Peloponnesian War. Instead, “evidence suggests that [he] had no great love for it [(it being

democracy)]” (Sommerstein xx). There were certain processes in the Athenian democratic

government that Aristophanes was probably not appreciative of. Thus, Lysistrata is not a play

with a purposive anti-war message (or any other message regarding a stance on war, for that

matter) – Aristophanes, instead, is critiquing certain democratic processes, including elements in

deliberating war.

WORKS CITED:
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Aristophanes. “Lysistrata.” 411 B.C. Lysistrata and Other Plays. Trans. Alan H. Sommerstein.

New York: Penguin Classics, 2002. 131-193. Print.

Aristotle. “On the Soul, Book III.” The Internet Classics Archive. Trans. J. A. Smith.

Massachusetts Institute of Technology, 2009. Web. 27 Oct. 2010.

<http://classics.mit.edu/‌Aristotle/‌soul.3.iii.html>.

Aristotle. Politics. Ed. T. E. Page, et al. Trans. H. Rackham, M.A. 1932. Great Britain: Harvard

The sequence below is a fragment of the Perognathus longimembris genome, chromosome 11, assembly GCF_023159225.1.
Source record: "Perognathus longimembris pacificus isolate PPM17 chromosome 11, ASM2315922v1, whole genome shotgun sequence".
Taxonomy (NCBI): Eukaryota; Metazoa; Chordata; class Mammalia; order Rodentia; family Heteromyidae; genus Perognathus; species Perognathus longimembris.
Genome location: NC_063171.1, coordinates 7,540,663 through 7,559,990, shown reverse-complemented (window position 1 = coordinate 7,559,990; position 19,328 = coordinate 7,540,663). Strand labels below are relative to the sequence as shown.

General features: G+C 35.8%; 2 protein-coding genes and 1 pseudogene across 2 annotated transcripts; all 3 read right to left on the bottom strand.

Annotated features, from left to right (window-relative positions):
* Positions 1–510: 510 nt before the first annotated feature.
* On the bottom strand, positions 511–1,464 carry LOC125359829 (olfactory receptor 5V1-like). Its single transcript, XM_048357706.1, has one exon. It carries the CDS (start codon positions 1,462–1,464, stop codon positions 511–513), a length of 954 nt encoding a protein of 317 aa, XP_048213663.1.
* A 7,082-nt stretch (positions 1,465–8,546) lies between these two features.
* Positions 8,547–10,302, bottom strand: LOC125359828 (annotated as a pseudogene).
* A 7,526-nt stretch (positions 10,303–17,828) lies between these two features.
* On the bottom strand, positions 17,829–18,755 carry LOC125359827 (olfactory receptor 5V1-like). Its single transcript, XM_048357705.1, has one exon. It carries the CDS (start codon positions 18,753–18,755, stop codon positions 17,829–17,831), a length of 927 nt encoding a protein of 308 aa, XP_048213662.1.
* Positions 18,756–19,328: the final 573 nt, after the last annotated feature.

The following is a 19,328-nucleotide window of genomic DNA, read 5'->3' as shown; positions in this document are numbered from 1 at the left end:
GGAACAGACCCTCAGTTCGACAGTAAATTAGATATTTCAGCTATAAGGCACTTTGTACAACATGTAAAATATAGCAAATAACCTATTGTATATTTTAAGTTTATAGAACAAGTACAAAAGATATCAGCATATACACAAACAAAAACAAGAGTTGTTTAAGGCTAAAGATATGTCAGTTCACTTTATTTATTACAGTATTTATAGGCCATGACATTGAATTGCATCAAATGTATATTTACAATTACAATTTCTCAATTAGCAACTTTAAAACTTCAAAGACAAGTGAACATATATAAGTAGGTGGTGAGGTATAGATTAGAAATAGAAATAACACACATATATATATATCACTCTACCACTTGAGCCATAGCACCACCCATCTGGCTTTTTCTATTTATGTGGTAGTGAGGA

University Press, 1959. N. pag. Rpt. in Politics. N.p.: n.p., n.d. N. pag. Print.

Aristotle. The Rhetoric and the Poetics of Aristotle. Trans. W. Rhys Roberts and Ingram

Bywater. New York: McGraw-Hill, Inc., 1954. Print.

Enos, Richard Leo “The Art of Rhetoric at Rhodes: An Eastern Rival to the Athenian

Representation of Classical Rhetoric.” Rhetoric Before and Beyond the Greeks. Ed. Carol

S. Lipson and Roberta A. Binkley. Albany: State University of New York Press, 2004.

79-97. Print.

Kagan, Donald. On the Origins of War and the Preservation of Peace. New York:

Doubleday, 1995. Print.

Yalouri, Eleana. The Acropolis: Global Fame, Local Claim. New York: Berg, 2001. Print.